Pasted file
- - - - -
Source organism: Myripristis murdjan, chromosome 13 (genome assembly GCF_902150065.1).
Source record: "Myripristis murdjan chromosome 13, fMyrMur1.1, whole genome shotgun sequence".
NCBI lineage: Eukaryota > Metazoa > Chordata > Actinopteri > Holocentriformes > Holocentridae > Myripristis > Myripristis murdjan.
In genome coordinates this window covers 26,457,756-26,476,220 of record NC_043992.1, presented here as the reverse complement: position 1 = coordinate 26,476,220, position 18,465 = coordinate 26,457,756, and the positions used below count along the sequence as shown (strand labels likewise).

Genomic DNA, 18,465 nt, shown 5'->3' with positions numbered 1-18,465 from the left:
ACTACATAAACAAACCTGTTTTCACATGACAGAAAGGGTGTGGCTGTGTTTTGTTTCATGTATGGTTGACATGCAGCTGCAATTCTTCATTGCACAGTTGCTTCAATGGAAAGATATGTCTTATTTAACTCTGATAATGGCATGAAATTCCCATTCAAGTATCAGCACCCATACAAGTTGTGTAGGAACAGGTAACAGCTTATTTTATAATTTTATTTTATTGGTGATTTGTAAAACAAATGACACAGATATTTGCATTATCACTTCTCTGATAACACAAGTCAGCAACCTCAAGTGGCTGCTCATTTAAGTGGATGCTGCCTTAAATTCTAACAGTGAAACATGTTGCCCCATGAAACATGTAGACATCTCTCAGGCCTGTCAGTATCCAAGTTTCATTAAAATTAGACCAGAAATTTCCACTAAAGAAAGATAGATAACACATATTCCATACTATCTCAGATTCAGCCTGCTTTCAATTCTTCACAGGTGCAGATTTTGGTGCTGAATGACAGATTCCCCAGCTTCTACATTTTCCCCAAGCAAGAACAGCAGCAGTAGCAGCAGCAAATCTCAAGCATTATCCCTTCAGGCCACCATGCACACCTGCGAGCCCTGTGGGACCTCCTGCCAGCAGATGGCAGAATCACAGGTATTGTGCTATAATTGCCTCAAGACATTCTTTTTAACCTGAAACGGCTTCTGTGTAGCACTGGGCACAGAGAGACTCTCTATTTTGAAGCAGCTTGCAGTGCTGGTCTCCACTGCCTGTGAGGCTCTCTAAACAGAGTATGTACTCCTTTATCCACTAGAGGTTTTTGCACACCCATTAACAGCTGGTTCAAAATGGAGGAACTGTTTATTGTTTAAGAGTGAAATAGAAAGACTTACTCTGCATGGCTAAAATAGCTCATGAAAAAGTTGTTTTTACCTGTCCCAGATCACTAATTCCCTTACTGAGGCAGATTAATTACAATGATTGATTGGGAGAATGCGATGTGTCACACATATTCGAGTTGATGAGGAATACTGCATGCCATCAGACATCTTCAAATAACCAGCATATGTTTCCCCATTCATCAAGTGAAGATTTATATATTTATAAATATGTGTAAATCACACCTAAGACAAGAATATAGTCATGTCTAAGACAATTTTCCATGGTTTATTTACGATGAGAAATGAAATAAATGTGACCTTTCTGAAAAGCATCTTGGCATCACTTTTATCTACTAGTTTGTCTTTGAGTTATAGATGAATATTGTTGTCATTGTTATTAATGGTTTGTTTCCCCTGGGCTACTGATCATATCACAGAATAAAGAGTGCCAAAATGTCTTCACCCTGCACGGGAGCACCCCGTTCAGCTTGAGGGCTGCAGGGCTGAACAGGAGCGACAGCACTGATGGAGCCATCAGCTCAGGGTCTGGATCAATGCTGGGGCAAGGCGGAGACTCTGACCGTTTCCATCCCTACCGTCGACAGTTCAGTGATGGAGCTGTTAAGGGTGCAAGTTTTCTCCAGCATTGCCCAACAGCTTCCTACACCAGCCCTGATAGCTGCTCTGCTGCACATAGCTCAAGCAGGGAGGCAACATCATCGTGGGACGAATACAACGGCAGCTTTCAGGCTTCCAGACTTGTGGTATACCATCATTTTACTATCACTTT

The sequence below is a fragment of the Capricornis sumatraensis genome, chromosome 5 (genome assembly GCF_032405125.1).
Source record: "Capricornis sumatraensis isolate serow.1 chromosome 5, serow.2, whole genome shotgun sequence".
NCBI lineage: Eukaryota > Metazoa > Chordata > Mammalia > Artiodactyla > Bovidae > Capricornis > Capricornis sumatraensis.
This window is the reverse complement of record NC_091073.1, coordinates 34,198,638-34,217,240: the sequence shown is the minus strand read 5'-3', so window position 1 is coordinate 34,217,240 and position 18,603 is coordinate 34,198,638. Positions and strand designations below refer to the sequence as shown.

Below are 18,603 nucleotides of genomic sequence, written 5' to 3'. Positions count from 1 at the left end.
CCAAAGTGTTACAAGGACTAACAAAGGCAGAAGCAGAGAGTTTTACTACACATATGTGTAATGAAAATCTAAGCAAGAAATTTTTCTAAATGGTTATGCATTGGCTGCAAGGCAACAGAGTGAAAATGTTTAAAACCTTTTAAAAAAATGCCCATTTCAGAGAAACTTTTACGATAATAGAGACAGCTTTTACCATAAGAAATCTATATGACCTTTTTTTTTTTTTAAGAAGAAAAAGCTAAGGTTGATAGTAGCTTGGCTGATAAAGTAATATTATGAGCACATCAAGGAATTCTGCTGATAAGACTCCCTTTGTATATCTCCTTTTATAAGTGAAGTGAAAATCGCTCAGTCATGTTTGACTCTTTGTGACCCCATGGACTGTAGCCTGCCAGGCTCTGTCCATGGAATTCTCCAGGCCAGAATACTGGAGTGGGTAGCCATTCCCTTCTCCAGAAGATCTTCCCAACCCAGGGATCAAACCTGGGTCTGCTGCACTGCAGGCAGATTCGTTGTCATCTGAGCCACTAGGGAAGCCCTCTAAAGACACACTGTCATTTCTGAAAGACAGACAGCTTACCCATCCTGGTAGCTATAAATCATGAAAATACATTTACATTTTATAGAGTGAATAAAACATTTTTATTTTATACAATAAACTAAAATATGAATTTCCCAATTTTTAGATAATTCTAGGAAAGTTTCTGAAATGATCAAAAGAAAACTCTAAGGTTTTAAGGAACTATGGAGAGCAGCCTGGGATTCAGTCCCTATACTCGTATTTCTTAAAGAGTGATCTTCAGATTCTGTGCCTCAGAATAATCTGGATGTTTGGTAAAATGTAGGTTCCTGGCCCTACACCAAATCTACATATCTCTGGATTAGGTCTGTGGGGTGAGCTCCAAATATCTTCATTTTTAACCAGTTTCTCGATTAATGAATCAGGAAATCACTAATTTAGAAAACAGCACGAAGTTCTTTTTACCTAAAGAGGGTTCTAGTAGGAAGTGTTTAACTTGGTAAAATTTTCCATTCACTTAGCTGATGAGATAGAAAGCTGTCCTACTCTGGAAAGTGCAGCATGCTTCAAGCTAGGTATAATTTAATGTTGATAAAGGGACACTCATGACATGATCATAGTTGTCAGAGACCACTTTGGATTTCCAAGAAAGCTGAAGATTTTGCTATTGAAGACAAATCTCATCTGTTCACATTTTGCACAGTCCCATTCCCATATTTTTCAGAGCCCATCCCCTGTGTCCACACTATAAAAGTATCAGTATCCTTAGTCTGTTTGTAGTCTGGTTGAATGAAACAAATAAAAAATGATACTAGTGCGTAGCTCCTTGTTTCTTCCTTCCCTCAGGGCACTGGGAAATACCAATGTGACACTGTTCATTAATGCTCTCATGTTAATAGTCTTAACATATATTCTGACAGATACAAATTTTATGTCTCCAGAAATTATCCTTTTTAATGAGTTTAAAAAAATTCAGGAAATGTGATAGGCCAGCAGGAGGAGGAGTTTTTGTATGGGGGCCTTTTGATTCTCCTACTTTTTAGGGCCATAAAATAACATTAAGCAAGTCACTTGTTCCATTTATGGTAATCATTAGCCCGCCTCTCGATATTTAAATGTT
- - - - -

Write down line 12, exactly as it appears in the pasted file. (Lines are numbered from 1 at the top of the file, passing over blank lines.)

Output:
CCAAAGTGTTACAAGGACTAACAAAGGCAGAAGCAGAGAGTTTTACTACACATATGTGTAATGAAAATCTAAGCAAGAAATTTTTCTAAATGGTTATGCATTGGCTGCAAGGCAACAGAGTGAAAATGTTTAAAACCTTTTAAAAAAATGCCCATTTCAGAGAAACTTTTACGATAATAGAGACAGCTTTTACCATAAGAAATCTATATGACCTTTTTTTTTTTTTAAGAAGAAAAAGCTAAGGTTGATAGTAGCTTGGCTGATAAAGTAATATTATGAGCACATCAAGGAATTCTGCTGATAAGACTCCCTTTGTATATCTCCTTTTATAAGTGAAGTGAAAATCGCTCAGTCATGTTTGACTCTTTGTGACCCCATGGACTGTAGCCTGCCAGGCTCTGTCCATGGAATTCTCCAGGCCAGAATACTGGAGTGGGTAGCCATTCCCTTCTCCAGAAGATCTTCCCAACCCAGGGATCAAACCTGGGTCTGCTGCACTGCAGGCAGATTCGTTGTCATCTGAGCCACTAGGGAAGCCCTCTAAAGACACACTGTCATTTCTGAAAGACAGACAGCTTACCCATCCTGGTAGCTATAAATCATGAAAATACATTTACATTTTATAGAGTGAATAAAACATTTTTATTTTATACAATAAACTAAAATATGAATTTCCCAATTTTTAGATAATTCTAGGAAAGTTTCTGAAATGATCAAAAGAAAACTCTAAGGTTTTAAGGAACTATGGAGAGCAGCCTGGGATTCAGTCCCTATACTCGTATTTCTTAAAGAGTGATCTTCAGATTCTGTGCCTCAGAATAATCTGGATGTTTGGTAAAATGTAGGTTCCTGGCCCTACACCAAATCTACATATCTCTGGATTAGGTCTGTGGGGTGAGCTCCAAATATCTTCATTTTTAACCAGTTTCTCGATTAATGAATCAGGAAATCACTAATTTAGAAAACAGCACGAAGTTCTTTTTACCTAAAGAGGGTTCTAGTAGGAAGTGTTTAACTTGGTAAAATTTTCCATTCACTTAGCTGATGAGATAGAAAGCTGTCCTACTCTGGAAAGTGCAGCATGCTTCAAGCTAGGTATAATTTAATGTTGATAAAGGGACACTCATGACATGATCATAGTTGTCAGAGACCACTTTGGATTTCCAAGAAAGCTGAAGATTTTGCTATTGAAGACAAATCTCATCTGTTCACATTTTGCACAGTCCCATTCCCATATTTTTCAGAGCCCATCCCCTGTGTCCACACTATAAAAGTATCAGTATCCTTAGTCTGTTTGTAGTCTGGTTGAATGAAACAAATAAAAAATGATACTAGTGCGTAGCTCCTTGTTTCTTCCTTCCCTCAGGGCACTGGGAAATACCAATGTGACACTGTTCATTAATGCTCTCATGTTAATAGTCTTAACATATATTCTGACAGATACAAATTTTATGTCTCCAGAAATTATCCTTTTTAATGAGTTTAAAAAAATTCAGGAAATGTGATAGGCCAGCAGGAGGAGGAGTTTTTGTATGGGGGCCTTTTGATTCTCCTACTTTTTAGGGCCATAAAATAACATTAAGCAAGTCACTTGTTCCATTTATGGTAATCATTAGCCCGCCTCTCGATATTTAAATGTT